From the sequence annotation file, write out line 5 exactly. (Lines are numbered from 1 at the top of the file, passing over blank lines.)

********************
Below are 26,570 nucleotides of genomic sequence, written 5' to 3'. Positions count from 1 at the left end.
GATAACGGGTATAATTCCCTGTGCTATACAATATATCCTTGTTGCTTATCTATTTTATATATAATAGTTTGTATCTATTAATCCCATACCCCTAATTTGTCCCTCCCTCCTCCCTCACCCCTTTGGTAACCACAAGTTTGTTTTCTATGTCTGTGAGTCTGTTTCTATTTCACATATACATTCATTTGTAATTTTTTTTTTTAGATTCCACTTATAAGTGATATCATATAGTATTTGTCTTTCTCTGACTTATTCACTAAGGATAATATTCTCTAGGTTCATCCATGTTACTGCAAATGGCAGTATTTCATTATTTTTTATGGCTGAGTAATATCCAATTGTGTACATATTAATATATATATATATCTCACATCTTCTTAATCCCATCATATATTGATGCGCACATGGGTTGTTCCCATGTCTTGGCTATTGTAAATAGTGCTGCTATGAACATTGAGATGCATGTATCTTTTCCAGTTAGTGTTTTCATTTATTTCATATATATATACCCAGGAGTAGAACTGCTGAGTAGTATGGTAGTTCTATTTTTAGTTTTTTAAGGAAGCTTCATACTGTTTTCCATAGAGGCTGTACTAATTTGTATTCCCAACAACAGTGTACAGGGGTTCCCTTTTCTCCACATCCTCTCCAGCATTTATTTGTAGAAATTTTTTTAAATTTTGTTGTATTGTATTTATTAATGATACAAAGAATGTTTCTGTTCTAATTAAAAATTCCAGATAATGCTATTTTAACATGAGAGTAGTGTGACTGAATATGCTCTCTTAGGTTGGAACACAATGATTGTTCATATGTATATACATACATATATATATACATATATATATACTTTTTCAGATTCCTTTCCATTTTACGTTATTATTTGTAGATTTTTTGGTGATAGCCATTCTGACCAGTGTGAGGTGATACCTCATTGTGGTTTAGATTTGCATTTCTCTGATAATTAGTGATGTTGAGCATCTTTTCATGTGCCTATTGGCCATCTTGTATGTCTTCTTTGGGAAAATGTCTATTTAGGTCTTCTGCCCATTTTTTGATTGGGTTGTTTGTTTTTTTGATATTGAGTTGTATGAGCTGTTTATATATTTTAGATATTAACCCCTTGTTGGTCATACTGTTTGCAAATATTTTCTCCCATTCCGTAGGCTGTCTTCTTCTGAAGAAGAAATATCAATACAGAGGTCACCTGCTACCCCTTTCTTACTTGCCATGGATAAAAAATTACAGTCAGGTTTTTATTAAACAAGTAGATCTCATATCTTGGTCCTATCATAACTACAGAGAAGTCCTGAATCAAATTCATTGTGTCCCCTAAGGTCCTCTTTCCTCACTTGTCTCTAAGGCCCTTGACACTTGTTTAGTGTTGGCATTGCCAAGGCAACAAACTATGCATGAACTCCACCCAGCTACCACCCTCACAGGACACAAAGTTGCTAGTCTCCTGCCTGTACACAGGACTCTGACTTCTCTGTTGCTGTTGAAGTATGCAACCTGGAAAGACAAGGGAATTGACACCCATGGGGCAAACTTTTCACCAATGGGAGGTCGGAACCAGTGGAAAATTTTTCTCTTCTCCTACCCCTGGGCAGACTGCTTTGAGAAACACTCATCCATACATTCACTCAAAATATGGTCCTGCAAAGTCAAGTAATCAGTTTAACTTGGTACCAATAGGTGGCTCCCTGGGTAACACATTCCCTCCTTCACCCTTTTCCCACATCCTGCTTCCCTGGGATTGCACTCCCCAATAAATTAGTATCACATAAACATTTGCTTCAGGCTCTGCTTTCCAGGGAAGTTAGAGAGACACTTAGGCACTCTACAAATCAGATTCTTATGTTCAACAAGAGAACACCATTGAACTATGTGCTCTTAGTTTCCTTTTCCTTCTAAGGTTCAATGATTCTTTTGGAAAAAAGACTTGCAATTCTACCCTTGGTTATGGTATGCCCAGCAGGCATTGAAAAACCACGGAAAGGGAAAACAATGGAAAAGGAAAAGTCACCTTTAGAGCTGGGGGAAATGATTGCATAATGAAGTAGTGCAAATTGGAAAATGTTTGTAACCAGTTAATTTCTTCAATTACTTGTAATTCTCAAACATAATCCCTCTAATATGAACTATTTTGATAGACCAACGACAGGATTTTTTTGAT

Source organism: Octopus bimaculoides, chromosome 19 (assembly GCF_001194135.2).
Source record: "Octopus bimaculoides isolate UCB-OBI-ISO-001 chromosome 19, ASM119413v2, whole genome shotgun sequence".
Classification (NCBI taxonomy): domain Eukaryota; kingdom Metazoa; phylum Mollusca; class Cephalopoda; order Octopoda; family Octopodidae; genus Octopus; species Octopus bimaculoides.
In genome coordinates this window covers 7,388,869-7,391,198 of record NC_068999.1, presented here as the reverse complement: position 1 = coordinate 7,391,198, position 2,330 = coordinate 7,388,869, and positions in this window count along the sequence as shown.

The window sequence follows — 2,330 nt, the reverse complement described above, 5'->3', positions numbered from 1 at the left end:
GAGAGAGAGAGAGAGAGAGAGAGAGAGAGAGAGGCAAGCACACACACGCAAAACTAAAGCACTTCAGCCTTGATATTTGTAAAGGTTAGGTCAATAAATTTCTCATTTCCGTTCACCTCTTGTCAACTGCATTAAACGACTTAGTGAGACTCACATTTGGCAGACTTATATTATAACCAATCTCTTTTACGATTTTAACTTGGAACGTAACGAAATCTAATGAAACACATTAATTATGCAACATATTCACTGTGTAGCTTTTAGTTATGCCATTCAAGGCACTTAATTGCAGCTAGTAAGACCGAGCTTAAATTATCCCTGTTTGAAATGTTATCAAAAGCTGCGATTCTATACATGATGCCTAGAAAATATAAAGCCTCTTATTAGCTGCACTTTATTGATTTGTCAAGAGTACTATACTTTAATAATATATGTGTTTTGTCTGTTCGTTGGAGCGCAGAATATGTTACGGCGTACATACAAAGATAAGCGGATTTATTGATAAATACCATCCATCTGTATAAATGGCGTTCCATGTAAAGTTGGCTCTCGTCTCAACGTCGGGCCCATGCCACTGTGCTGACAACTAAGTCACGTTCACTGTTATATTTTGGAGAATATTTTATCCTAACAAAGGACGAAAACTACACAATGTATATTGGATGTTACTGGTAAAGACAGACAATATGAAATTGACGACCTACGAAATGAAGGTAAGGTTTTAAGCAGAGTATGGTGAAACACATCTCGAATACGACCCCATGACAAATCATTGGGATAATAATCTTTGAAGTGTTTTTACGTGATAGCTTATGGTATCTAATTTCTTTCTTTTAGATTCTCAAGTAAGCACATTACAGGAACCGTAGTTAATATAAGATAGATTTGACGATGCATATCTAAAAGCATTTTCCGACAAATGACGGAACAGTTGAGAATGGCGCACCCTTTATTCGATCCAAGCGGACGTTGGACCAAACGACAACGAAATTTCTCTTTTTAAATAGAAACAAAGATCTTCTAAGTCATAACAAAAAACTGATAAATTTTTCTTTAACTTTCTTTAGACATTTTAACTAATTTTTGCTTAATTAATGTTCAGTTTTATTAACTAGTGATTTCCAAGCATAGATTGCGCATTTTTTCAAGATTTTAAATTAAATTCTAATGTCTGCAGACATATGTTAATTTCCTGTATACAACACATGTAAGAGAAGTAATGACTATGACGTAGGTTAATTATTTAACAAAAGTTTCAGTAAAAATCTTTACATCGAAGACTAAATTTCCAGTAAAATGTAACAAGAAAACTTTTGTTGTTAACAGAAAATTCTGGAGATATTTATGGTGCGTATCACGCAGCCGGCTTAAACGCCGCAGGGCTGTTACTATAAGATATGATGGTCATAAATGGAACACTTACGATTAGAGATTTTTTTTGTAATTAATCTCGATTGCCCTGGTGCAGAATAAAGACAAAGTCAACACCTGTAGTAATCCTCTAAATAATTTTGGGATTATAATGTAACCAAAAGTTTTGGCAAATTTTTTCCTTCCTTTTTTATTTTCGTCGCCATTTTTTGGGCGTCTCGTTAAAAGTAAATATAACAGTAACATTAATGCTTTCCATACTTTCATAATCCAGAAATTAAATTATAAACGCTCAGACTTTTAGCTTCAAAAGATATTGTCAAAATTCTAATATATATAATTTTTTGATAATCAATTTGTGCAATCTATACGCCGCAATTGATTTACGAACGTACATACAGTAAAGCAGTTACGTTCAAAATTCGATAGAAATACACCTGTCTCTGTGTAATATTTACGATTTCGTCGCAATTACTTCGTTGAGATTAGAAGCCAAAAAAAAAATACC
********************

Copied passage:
Classification (NCBI taxonomy): domain Eukaryota; kingdom Metazoa; phylum Mollusca; class Cephalopoda; order Octopoda; family Octopodidae; genus Octopus; species Octopus bimaculoides.